What is specific heat ?
Specific heat is a property that describes how much heat energy is required to raise the temperature of a substance by a certain amount. Specific heat is the amount of heat energy required to raise the temperature of one unit of mass of a substance by one degree Celsius (or one Kelvin). The specific heat of water is 4.186 joules per gram per degree Celsius, which means that it takes 4.186 joules of heat to raise the temperature of 1 gram of water by 1 degree Celsius.
The specific heat capacity (often simply referred to as specific heat) of a substance is determined by its internal structure and composition. Different substances have different specific heat values due to variations in their molecular or atomic structures. Substances with higher specific heat values require more energy to increase their temperature compared to substances with lower specific heat values.
It's worth noting that specific heat can vary with temperature. For some substances, the specific heat may change depending on the temperature range over which the measurements are taken. In such cases, average specific heat values are often used for calculations within a given temperature range.
Specific heat formula
In more technical terms, specific heat (often denoted as "C") is defined as the ratio of the heat energy transferred (Q) to the mass (m) of the substance and the change in temperature (ΔT):
The specific heat capacity can be expressed mathematically using the equation:
Q = mcΔT
- Q is the amount of heat energy transferred
- m is the mass of the substance
- c is the specific heat capacity of the substance
- ΔT is the change in temperature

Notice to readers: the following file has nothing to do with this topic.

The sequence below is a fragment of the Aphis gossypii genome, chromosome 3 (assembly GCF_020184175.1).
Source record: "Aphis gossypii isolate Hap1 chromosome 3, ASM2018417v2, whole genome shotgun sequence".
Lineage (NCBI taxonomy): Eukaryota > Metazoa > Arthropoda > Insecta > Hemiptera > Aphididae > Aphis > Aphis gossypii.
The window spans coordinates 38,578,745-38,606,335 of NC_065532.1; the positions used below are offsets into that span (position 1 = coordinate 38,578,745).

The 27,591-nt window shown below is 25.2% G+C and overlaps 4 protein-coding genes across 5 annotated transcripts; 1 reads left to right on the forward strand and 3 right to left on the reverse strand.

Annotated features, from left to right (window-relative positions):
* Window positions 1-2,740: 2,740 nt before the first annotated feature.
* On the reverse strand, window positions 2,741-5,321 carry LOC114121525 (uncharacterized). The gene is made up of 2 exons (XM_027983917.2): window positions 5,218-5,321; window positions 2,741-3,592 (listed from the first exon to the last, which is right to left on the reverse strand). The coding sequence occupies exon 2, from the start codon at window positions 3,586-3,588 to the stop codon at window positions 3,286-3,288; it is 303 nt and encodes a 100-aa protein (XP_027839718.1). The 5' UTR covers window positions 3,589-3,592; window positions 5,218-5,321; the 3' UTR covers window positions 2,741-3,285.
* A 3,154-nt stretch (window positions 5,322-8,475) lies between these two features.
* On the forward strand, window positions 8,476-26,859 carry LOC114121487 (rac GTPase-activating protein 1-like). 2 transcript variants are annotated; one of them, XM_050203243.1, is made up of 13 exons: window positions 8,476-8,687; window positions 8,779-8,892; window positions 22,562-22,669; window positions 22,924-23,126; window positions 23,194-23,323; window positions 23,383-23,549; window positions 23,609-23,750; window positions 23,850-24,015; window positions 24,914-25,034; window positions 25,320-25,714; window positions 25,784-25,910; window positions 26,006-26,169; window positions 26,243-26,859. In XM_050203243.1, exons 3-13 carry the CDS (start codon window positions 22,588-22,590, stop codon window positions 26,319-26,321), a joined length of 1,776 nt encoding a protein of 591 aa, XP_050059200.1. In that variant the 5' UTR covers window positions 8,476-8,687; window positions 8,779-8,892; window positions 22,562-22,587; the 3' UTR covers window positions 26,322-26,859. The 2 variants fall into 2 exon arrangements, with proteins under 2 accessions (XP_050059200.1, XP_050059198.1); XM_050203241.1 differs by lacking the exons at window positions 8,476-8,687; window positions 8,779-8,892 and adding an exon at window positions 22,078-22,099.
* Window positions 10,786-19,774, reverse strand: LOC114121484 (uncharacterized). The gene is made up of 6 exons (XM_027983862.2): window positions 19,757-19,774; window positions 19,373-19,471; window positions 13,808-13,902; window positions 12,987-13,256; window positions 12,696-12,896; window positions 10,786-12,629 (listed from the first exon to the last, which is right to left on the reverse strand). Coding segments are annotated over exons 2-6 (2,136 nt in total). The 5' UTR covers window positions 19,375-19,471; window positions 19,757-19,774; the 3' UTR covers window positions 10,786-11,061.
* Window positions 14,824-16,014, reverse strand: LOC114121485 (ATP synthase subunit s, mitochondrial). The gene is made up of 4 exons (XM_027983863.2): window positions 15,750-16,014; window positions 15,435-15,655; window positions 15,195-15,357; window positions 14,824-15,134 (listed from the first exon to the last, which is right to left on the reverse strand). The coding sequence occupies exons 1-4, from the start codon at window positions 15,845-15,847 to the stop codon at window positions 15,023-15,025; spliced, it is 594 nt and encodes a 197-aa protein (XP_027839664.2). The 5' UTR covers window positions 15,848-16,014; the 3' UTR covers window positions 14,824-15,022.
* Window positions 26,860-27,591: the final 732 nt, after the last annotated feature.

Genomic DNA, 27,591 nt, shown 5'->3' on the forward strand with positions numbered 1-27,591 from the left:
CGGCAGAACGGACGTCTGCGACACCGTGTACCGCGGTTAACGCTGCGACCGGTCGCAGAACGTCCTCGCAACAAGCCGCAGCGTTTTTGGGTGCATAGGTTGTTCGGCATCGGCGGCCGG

This equation shows that the amount of heat energy (Q) transferred is directly proportional to the mass (m), specific heat capacity (c), and the change in temperature (ΔT).
C = Q / (m * ΔT)
The unit of specific heat depends on the system of measurement used. In the International System of Units (SI), the unit of specific heat is joules per kilogram per degree Celsius (J/kg°C) or (J/kg K). In the older metric system, the unit is calories per gram per degree Celsius (cal/g°C).
Specific heat is an important property of a substance because it can be used to calculate the amount of heat required to change the temperature of a substance. For example, if you want to know how much heat is required to raise the temperature of 1 liter of water from 20 degrees Celsius to 30 degrees Celsius, you can use the given equation.
In this case, the mass of the water is 1 liter, which is equal to 1000 grams. The specific heat of water is 4.186 joules per gram per degree Celsius. The change in temperature is 10 degrees Celsius (30 - 20 = 10).
Plugging these values into the equation, we get:
Q = 41860 J
Terefore, it takes 41860 joules of heat to raise the temperature of 1 liter of water from 20 degrees Celsius to 30 degrees Celsius.
Air specific heat calculator
The 'Air Specific Heat Calculator' can be used to quickly estimate specific heat or mass heat capacity of air in kJ/kg/K for the specified temperature and pressure conditions. The calculator is valid for pressure values between 1 - 250 bara and temperature values between 80 - 2500 K. The heat capacity value reported in this calculator is the specific heat of air at constant pressure CP.